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One thousand people have taken to the start line of this 100-mile race since its inception in 1986. Just 15 people have crossed the finish line. This year, Ireland’s Eoin Keith was one of the elite and arguably crazy folk that took on the challenge. Here, he tells Heather Snelgar about the challenge, the ordeal, the thrill and why he’s not finished with this race.
“The Barkley Marathons has the reputation for being the hardest race in the world. Having done it and being able to compare it against a lot of other hard races, I think it’s everything it’s cracked up to be,” says Ireland’s top ultrarunner, Eoin Keith.
Eoin, who is currently nursing a broken collarbone and a body covered in deep scratches and bruises, has just returned from the Barkley Marathons and he is buzzing. Not the usual reaction for someone who managed to complete just 40% of a race course and injured himself in the process.
But the Barkley Marathons is not your average race. “On paper, I had all of the skills to complete the race. I am good in bad weather. I am a good multi-day racer. I am good with sleep deprivation. I am a good navigator. I am good at getting lost and finding myself again.
“Held in Frozen Head State Park near Wartburg, Tennessee, the Barkley Marathons is described as ‘the race that eats its young'”
That’s on paper, but reality can be a very different thing. I went in with the plan to finish but not with the expectation to finish,” he explains. Despite his impressive list of attributes, the odds to finish were never in Eoin’s favour. One thousand people have taken to the start line of this 100-mile race since its inception in 1986. Just 15 people have ever finished.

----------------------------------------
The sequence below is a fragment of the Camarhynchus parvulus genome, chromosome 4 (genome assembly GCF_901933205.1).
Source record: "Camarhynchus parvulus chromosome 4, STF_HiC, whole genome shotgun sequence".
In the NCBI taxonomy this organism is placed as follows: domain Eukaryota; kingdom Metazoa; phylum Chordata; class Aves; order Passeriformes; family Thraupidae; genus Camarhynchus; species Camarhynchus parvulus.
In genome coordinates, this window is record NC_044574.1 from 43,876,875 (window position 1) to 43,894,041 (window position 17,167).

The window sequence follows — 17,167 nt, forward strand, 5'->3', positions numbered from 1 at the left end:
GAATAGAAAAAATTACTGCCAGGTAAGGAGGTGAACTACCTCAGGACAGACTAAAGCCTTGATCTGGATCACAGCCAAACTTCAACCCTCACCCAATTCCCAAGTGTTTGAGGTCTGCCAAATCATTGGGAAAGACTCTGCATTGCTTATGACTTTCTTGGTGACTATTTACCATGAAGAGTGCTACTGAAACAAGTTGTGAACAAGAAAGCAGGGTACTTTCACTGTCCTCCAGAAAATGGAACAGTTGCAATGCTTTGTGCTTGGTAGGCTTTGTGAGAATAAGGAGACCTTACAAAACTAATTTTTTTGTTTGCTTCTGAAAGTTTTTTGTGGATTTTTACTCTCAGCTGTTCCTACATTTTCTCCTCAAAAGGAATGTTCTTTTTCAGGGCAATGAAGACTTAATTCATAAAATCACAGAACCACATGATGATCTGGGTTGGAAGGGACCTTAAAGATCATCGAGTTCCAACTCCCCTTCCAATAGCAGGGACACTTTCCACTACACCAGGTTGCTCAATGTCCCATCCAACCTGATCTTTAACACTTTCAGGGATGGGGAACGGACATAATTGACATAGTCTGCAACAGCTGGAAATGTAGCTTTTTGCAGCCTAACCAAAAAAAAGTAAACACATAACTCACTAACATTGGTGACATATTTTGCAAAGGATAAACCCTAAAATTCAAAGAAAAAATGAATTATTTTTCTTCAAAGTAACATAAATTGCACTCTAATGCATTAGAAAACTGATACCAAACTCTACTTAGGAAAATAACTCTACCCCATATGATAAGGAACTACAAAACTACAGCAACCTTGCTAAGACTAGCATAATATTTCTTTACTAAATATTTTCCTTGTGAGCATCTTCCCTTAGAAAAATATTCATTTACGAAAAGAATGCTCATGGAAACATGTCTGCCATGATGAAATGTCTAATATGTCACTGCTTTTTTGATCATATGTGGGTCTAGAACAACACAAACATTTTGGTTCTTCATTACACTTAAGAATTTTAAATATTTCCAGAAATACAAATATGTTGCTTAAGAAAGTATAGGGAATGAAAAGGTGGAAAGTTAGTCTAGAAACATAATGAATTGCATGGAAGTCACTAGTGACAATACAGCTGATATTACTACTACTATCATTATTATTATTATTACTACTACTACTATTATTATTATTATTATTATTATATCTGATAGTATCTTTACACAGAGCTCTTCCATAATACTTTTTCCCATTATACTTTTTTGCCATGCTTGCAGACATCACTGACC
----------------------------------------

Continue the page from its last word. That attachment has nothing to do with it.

Held in Frozen Head State Park near Wartburg, Tennessee, the Barkley Marathons, which is described as ‘the race that eats its young’, was designed by Gary ‘Lazarus Lake’ Cantrell (AKA Laz). His idea for the race was inspired by the 1977 escape of James Earl Ray, the assassin of Martin Luther King Jr, from nearby Brushy Mountain State Penitentiary. Ray covered just eight miles across this unforgiving terrain in 55 hours. Cantrell thought Ray’s low mileage was pretty pathetic and was confident he could cover at least 100 miles.
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And so the Barkley Marathons was born. The course itself, which has changed distance, route and elevation many times since it started, currently consists of a 20-mile unmarked loop with no aid stations except water at two points along the route and the runner’s parked car at the beginning of the loop. The runners then take on the loop a total of five times, alternating their direction between clockwise and anticlockwise. The runners must locate 13 books on each loop and rip their designated page number from each one. The course has a total of 16,500m of vertical climb which is almost twice the height of Everest. In addition to the challenge of the distance and ascent, the terrain is brutal, giving rise to some very tough navigation.
Only the most accomplished runners can even consider taking it on. However, before you even contemplate a training plan or race strategy, you have to jump through several hoops to be deemed worthy of an entry to the event.
“There’s no website, there’s no obvious entry procedure,” explains Eoin. “You just have to figure it out. Nobody is going to tell you very easily because there’s a lot of stuff hidden in plain sight out there to help you along your way. I’m certainly not going to broadcast what the actual procedure is, but I figured it out. Obviously talking to the right people is a good start.”
About 1,000 people compete for just 40 places every year. And thousands more would probably enter if they could figure out how. Rumour has it that you must first send an application to a closely guarded email address at precisely the right minute on precisely the right day, along with a payment of $1.60. The email must include an essay titled ‘Why I should be allowed to run in the Barkley’. Then it’s onto a written exam with questions like: ‘How much butter should you use to cook a pound of liver (with onions)?’ Bizarre.
Those who are successful then receive a letter of condolence confirming their place. Newbies or virgins as they are known must then bring a licence plate from their state or country to give to race organiser, Laz. Veterans, returning runners who failed to finish the race, must bring an item of clothing of Laz’s choice. Finishers who are mad enough to return for a second go need only bring a packet of Camel cigarettes.